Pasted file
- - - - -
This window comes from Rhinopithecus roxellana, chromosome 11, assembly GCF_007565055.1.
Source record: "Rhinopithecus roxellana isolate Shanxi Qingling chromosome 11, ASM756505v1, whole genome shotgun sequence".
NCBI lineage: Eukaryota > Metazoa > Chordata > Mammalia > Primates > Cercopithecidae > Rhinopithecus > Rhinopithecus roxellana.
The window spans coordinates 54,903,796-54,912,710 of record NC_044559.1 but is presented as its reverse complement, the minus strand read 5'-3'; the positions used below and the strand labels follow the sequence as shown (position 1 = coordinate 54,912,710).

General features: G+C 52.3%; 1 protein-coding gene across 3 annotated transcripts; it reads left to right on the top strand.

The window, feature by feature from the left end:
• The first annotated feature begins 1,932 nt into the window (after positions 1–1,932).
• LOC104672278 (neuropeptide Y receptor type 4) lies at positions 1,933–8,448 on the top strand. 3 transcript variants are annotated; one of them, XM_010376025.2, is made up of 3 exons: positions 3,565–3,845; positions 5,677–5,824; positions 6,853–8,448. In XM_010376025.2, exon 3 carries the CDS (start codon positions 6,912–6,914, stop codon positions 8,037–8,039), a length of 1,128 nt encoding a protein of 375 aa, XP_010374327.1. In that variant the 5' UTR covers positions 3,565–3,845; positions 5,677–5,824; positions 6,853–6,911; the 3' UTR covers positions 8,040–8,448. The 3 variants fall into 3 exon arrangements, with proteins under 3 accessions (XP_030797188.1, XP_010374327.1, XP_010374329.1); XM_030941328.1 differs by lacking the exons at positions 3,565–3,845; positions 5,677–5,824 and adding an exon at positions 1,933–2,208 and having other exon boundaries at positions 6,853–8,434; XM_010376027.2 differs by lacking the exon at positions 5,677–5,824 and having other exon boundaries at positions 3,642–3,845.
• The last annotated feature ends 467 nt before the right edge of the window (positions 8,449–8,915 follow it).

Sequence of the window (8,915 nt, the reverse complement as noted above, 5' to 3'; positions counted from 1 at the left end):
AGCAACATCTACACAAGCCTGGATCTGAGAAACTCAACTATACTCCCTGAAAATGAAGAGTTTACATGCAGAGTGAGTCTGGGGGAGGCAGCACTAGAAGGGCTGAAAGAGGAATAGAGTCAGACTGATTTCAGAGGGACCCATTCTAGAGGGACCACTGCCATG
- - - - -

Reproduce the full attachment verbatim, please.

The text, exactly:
This window comes from Rhinopithecus roxellana, chromosome 11, assembly GCF_007565055.1.
Source record: "Rhinopithecus roxellana isolate Shanxi Qingling chromosome 11, ASM756505v1, whole genome shotgun sequence".
NCBI lineage: Eukaryota > Metazoa > Chordata > Mammalia > Primates > Cercopithecidae > Rhinopithecus > Rhinopithecus roxellana.
The window spans coordinates 54,903,796-54,912,710 of record NC_044559.1 but is presented as its reverse complement, the minus strand read 5'-3'; the positions used below and the strand labels follow the sequence as shown (position 1 = coordinate 54,912,710).

General features: G+C 52.3%; 1 protein-coding gene across 3 annotated transcripts; it reads left to right on the top strand.

The window, feature by feature from the left end:
• The first annotated feature begins 1,932 nt into the window (after positions 1–1,932).
• LOC104672278 (neuropeptide Y receptor type 4) lies at positions 1,933–8,448 on the top strand. 3 transcript variants are annotated; one of them, XM_010376025.2, is made up of 3 exons: positions 3,565–3,845; positions 5,677–5,824; positions 6,853–8,448. In XM_010376025.2, exon 3 carries the CDS (start codon positions 6,912–6,914, stop codon positions 8,037–8,039), a length of 1,128 nt encoding a protein of 375 aa, XP_010374327.1. In that variant the 5' UTR covers positions 3,565–3,845; positions 5,677–5,824; positions 6,853–6,911; the 3' UTR covers positions 8,040–8,448. The 3 variants fall into 3 exon arrangements, with proteins under 3 accessions (XP_030797188.1, XP_010374327.1, XP_010374329.1); XM_030941328.1 differs by lacking the exons at positions 3,565–3,845; positions 5,677–5,824 and adding an exon at positions 1,933–2,208 and having other exon boundaries at positions 6,853–8,434; XM_010376027.2 differs by lacking the exon at positions 5,677–5,824 and having other exon boundaries at positions 3,642–3,845.
• The last annotated feature ends 467 nt before the right edge of the window (positions 8,449–8,915 follow it).

Sequence of the window (8,915 nt, the reverse complement as noted above, 5' to 3'; positions counted from 1 at the left end):
AGCAACATCTACACAAGCCTGGATCTGAGAAACTCAACTATACTCCCTGAAAATGAAGAGTTTACATGCAGAGTGAGTCTGGGGGAGGCAGCACTAGAAGGGCTGAAAGAGGAATAGAGTCAGACTGATTTCAGAGGGACCCATTCTAGAGGGACCACTGCCATG